The practitioner places crystals on different parts of the body, often corresponding to chakras, or places crystals around the body in an attempt to construct an "energy grid", which is purported to surround the client with healing energy.*
PracticesAccording to practitioners, when the stones are placed in the area of the chakras, the colour of the stones may be chosen so as to correspond to the colour which is said to be associated with the corresponding chakra. Stones are used at the feet to try to "ground" the individual, or held in the hands. Practitioners sometimes use crystal wands, which are placed near the receiver's body, or near a certain 'blocked' chakra.
Cultural usesDifferent cultures have used crystal healing over time, including the Hopi Native Americans of Arizona* and Native Hawaiians|Hawaiian islanders, some of whom continued to use it .* The Chinese people|Chinese have traditionally attributed healing powers to microcrystalline jade,* and some other eastern cultures believe that emerald will strengthen the memory and increase intelligence.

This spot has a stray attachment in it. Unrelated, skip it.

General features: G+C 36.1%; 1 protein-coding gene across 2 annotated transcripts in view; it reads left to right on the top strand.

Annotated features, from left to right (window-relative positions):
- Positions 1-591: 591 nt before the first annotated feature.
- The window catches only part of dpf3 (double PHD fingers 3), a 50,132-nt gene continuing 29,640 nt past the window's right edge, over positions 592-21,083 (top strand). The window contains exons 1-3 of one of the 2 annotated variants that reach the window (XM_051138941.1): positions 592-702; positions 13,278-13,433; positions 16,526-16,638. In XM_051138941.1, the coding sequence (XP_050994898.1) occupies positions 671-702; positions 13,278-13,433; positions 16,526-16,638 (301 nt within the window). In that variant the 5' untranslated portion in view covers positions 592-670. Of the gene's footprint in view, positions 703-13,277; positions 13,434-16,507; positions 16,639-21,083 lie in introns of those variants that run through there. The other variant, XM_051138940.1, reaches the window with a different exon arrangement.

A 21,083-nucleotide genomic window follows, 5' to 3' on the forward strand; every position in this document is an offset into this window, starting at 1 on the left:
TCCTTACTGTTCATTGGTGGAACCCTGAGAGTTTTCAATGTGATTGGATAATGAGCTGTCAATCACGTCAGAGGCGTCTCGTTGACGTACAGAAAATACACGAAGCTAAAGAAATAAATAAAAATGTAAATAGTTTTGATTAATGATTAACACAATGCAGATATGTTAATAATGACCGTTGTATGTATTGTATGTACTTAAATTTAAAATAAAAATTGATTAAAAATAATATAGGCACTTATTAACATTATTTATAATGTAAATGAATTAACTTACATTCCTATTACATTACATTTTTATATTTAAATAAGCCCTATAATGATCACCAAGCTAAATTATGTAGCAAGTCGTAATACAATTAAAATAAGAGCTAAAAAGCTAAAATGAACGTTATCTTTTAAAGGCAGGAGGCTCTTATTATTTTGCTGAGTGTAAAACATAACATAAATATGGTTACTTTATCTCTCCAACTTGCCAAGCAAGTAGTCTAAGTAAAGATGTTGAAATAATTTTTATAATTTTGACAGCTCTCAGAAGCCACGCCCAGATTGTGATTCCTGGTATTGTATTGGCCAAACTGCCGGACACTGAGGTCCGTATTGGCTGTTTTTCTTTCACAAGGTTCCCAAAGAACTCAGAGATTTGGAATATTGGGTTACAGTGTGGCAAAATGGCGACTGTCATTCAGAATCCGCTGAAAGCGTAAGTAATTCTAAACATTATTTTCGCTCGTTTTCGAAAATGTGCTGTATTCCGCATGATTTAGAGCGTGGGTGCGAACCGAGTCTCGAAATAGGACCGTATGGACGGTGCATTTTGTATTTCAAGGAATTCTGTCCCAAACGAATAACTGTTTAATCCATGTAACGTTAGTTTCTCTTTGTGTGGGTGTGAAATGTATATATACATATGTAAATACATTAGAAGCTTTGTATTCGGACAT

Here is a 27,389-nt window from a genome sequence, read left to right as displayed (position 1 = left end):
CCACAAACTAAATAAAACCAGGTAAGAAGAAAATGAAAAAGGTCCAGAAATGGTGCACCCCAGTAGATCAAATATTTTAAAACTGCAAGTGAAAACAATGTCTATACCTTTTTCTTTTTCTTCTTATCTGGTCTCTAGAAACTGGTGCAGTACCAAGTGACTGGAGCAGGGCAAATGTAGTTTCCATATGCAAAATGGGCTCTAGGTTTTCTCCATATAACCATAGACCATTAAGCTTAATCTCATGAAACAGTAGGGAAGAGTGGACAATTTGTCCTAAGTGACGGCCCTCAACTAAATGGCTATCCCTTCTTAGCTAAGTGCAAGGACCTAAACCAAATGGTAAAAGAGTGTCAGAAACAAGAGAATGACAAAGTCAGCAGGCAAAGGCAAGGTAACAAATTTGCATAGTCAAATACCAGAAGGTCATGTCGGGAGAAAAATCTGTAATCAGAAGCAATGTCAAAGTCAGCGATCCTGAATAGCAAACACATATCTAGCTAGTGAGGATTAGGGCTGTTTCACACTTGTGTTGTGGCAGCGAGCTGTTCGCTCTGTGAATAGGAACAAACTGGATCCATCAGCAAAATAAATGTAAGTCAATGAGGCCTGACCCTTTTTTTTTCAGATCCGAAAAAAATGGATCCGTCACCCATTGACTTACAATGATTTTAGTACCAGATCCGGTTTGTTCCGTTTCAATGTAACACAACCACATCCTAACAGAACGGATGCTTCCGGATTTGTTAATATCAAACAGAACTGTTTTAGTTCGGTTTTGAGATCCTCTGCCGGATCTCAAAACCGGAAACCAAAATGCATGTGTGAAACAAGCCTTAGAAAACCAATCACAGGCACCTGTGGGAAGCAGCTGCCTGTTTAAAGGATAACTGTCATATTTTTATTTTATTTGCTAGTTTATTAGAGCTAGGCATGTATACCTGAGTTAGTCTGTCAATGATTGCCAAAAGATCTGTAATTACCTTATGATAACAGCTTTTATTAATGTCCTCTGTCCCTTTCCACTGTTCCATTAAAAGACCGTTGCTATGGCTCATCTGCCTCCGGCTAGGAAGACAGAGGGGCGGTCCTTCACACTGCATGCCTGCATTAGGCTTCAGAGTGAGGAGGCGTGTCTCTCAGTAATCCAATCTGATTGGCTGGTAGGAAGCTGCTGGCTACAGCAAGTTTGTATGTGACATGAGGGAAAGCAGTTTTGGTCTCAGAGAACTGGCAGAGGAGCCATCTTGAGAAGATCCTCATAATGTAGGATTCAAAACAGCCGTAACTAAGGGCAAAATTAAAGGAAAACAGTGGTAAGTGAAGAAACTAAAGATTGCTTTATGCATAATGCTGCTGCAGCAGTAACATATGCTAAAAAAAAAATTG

CriticismThere is no peer reviewed scientific evidence that crystal healing has any effect. It has been called a pseudoscience. Pleasant feelings or seeming successes of crystal healing can be attributed to the placebo effect, or the believers wanting it to be true and seeing only things that back that up; cognitive bias.*
Crystal healing techniques are also practiced on animals, although some veterinary organizations, such as the British Veterinary Association, have warned that these methods are not scientifically proven and thus could cause greater harm if not used in conjunction with conventional, effective medical care.*